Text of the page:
Samsung has three new flagship phones it wants to sell you: the Galaxy S21, Galaxy S21+, and the Galaxy S21 Ultra. They’re pricey—the cheapest model starts at $800—but these Android phones also are packed with the latest in mobile technology, from the speedy Qualcomm Snapdragon 888 processor to impressively bright 120-Hz AMOLED displays.
If you’re enticed, we’ve rounded up some advice on which model you should buy—if you should buy them at all—along with cases and accessories we’ve tested, plus the best deals and promotions around, so you get the most phone for your buck.
Updated February 2021: We’ve added several cases and accessories we’ve tested, double-checked deals, and tweaked language throughout.
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Picking the Right Galaxy
Samsung’s three new phones (8/10, WIRED Recommends) have a lot in common. They all utilize the same aforementioned processor, support fast 120-Hz screen refresh rates, have 5G connectivity, and can record video in 8K resolution. None come with a charger in the box (exactly like the latest iPhone models), and Samsung also stripped out the MicroSD slot, so you can’t expand the base 128 gigabytes of storage. We talk about the fine details here, but here’s a recap of the differences.
- ★ Best—Galaxy S21 ($800): This is the Galaxy to get. It’s the most affordable of the bunch (it’s still very expensive!), but it also has the smallest screen at 6.2 inches, making it a great option if you dislike big-screen phones. It has a 4,000-mAh battery that should be enough to last a full day, 8 GB of RAM, and a polycarbonate back. Unlike the other two glass Galaxy phones, one less part of this phone is made of crackable, breakable glass. You get the same camera experience in the S21 and the larger S21+. Both models have a 12-megapixel main sensor, a 12-megapixel ultrawide camera, and a 64-megapixel zoom camera that offers up to 30X of hybrid optical/digital magnification.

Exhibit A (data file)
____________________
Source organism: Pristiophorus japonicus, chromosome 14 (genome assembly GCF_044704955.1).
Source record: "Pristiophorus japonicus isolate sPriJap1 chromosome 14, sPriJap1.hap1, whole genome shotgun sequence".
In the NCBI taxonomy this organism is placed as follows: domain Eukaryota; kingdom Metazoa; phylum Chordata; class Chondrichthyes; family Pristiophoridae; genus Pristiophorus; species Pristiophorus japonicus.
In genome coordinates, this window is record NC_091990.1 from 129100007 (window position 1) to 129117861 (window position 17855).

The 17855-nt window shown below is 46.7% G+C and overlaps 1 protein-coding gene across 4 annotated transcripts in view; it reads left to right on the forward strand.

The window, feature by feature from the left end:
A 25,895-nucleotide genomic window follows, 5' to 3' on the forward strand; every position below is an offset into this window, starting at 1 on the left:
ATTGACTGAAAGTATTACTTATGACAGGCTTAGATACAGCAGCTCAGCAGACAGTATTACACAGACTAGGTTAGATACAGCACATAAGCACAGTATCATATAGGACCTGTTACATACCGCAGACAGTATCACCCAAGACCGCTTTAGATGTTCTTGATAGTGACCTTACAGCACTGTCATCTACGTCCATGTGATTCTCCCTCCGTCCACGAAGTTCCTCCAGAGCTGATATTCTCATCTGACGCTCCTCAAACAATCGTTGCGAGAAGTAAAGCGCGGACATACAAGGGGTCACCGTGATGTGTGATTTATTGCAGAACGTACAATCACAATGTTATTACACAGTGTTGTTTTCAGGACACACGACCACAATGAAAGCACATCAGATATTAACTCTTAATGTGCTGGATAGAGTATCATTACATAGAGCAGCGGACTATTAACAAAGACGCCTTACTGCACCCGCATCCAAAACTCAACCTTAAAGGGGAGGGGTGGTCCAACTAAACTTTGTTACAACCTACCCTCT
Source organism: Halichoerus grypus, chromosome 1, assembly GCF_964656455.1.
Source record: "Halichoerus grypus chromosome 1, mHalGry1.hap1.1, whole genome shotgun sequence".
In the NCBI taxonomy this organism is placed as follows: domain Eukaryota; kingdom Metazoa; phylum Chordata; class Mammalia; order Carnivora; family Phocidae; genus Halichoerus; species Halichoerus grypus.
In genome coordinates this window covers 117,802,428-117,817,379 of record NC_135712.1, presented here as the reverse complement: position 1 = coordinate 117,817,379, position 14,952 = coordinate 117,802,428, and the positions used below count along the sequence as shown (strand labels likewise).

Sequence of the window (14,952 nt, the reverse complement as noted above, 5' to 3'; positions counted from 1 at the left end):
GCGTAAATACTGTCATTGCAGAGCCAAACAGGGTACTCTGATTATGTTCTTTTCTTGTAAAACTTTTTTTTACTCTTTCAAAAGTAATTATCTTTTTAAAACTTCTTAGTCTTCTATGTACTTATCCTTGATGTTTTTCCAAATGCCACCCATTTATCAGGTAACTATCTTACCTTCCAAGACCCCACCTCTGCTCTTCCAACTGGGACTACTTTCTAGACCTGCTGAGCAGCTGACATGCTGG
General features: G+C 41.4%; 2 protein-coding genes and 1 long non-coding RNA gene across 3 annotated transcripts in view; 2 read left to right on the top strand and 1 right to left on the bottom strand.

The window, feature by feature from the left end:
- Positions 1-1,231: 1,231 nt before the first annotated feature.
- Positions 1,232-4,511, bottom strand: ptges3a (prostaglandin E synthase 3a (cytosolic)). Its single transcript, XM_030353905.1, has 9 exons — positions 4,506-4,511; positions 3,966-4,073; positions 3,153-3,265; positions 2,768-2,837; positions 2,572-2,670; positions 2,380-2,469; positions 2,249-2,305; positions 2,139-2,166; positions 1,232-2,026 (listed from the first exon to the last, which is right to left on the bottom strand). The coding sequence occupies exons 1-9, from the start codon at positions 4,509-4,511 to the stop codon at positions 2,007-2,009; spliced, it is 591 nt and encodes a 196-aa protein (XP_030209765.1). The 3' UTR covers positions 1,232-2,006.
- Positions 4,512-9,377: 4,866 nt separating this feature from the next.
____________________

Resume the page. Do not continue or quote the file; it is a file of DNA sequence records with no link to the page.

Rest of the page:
- Galaxy S21+ ($1,000): The 6.7-inch screen on this larger model is much better for viewing movies or shows, and the larger body means you get a bigger, 4,800-mAh battery. The S21+ skips the plastic on the back in favor of a more premium Gorilla Glass Victus material that looks nice but is more breakable.
- Upgrade Pick—Galaxy S21 Ultra ($1,200): If you want to get the best camera system Samsung has to offer, go with the Ultra. It has a 108-megapixel main camera, a 12-megapixel ultrawide lens, and two 10-megapixel telephoto cameras that support 3X and 10X optical zoom. This camera snaps wonderfully crisp zoomed-in shots. The rest of the phone is similar to the S21+, though there are minor changes. The screen is slightly bigger, at 6.8 inches, though the display has a speedy 120-Hz refresh rate that works at the screen’s maximum resolution (the lesser models can only hit that high refresh rate at a reduced resolution). The phone has 12 gigabytes of RAM for faster performance. It also supports Samsung’s S Pen (not included, $40 extra). The 5,000-mAh battery is the biggest in the 2021 Galaxy lineup, and this phone supports the new Wi-Fi 6E networking standard, which isn’t a necessity, but is fine to have.